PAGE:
我輩はブリートである。

The chronicles of Burrito's bizarre adventure into Japanese.

H.P. Lovecraft, EN JAPONES!

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I had a goal last weekend. It was a simple, yet ambitious goal. Maybe not quite as ambitious as the time I spent two straight hours searching in vain for Japanese dubbed Pee Wee’s Playhouse episodes, but I wasn’t going to stop until I had found at least a fragment of what I had set out to find, this time. I would be successful in my hunt for H.P. Lovecraft stories translated into Japanese – this, I would make certain of.

Not ten minutes later, I had struck gold. To my surprise and delight, Lovecraft has quite a cult following in Japan! A quick search for ラブクラフト on Google, Nicovideo or Youtube will turn up all manner of interesting, bizarre and downright hilarious results. As a big fan of Lovecraft’s stories, this was totally rad.

One of the funny things about Lovecraft’s works is that they rarely make the transition to film successfully. The horrific, insanity-inducing eldrich gods and bizarre creatures he describes in his stories just don’t lend themselves very well to visual works – at least, not often. It takes some considerable talent to adapt the creepy atmospheres and foreboding sense of the unknown (and the unknowable) to film. And then, we have this.

【クトゥルー神話】家の中の絵 (part 1 of 2) and 【クトゥルー神話】家の中の絵 (part 2 of 2)

One of the creepiest retellings of Lovecraft I’ve seen yet, and in Japanese, no less! Something about the crudeness of the puppet figures sends shivers up my spine, and the dark, sinister settings and surroundings fit the mood of the original perfectly. Japanese horror, from what I’ve experienced, tends to play heavily on the elements of unknown, creepy atmosphere and those little psychological mindファック moments, so perhaps the successful combination was always meant to be. At any rate, consider me impressed! The same puppet series, this time of one of my personal favorite Lovecraft stories, The Dunwich Horror (ダニッチの怪), can be found in two parts on Nicovideo here and here (you’ll have to register an account if you haven’t already, but I highly recommend doing so – Niconico is packed with awesome).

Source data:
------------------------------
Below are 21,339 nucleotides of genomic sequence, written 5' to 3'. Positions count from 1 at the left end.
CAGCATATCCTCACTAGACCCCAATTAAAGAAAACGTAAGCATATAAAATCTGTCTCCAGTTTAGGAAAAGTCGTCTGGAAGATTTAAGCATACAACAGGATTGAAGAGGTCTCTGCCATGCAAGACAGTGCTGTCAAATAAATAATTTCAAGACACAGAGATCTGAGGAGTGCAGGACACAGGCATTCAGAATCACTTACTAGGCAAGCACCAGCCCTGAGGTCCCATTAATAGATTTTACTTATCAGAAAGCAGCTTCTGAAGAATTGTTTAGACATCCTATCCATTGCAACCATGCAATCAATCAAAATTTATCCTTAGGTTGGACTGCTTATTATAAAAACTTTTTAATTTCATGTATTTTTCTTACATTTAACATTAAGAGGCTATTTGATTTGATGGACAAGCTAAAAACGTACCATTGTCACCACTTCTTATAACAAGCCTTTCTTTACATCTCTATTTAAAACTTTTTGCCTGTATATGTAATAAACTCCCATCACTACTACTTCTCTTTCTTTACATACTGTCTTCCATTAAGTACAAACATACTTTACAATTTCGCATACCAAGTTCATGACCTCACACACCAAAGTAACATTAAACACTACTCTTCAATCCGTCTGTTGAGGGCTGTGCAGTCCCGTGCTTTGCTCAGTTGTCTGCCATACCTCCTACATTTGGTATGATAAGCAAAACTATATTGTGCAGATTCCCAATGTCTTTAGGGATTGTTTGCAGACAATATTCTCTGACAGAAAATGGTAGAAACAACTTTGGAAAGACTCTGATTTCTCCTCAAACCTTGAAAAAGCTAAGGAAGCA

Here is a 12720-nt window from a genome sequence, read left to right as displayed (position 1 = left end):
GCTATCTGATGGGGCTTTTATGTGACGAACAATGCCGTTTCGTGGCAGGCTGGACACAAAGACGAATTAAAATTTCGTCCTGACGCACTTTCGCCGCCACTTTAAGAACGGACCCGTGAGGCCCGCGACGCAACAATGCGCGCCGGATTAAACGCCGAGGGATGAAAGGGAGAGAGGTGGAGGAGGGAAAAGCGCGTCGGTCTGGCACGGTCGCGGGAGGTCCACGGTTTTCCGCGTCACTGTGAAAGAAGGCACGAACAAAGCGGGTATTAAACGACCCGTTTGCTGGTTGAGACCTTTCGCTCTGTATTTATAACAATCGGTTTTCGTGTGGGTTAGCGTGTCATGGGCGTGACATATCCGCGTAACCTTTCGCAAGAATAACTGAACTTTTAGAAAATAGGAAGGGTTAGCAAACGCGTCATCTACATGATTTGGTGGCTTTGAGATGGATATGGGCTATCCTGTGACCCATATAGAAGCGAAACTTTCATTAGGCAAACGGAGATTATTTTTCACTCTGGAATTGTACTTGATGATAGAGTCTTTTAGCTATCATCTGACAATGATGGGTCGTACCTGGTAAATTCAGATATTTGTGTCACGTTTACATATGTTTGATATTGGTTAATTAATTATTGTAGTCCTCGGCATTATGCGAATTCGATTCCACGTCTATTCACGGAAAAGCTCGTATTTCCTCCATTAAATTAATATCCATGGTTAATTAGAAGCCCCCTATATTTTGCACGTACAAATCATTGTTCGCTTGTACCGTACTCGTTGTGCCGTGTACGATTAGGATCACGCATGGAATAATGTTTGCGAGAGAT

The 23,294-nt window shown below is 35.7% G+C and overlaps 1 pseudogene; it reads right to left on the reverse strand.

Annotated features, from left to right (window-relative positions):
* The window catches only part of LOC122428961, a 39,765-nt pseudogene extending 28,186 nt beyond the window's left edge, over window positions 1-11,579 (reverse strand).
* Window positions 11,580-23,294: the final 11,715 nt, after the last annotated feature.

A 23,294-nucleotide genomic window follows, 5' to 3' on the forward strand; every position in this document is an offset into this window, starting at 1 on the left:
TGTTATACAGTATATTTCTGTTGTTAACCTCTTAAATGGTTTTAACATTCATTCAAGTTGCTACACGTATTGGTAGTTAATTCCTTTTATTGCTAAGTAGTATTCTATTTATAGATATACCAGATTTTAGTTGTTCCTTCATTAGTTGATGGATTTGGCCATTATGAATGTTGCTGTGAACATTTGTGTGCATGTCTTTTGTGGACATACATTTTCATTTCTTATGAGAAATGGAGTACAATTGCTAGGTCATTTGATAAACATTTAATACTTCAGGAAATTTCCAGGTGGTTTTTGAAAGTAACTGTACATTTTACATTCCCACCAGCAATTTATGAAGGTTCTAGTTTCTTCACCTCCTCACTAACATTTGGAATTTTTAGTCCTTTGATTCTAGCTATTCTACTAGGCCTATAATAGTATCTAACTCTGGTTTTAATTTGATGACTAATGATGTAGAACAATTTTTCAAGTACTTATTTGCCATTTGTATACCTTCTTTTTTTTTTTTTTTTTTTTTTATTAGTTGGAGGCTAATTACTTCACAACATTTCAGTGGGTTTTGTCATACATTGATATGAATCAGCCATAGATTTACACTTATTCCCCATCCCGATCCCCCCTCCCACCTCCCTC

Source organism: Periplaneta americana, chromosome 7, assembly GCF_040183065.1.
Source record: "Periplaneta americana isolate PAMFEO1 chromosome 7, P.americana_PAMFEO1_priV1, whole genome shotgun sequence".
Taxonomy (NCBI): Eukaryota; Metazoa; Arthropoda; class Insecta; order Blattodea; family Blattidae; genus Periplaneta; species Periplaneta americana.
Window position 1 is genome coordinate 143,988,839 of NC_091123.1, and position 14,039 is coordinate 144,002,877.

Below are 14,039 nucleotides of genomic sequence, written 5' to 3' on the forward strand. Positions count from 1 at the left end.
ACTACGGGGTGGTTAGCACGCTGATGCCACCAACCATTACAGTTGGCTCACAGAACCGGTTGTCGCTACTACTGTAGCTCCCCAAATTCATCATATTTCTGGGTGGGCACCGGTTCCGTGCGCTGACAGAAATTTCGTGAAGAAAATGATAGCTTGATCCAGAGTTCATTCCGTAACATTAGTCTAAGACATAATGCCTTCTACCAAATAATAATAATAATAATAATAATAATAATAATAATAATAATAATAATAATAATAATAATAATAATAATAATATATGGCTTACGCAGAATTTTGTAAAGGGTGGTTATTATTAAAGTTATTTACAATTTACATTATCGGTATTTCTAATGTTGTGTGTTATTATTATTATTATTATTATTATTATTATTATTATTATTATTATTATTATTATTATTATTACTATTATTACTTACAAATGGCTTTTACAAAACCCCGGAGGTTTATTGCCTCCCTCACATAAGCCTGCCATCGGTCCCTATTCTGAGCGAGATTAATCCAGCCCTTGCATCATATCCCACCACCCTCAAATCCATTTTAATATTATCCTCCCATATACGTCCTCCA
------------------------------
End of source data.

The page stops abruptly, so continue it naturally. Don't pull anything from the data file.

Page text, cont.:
家の中の絵

Sweet dreams.

On the other end of the spectrum, there’s… well, this retelling of The Shadow Over Innsmouth, albeit creatively set in modern (80s) Japan. Camp is this movie’s business, and business is good.

And finally – is anything truly complete without the Niconico otaku mashup treatment? Exactly. Unfathomable horrors indeed!

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Written by ritobito

February 16, 2010 at 7:01 am

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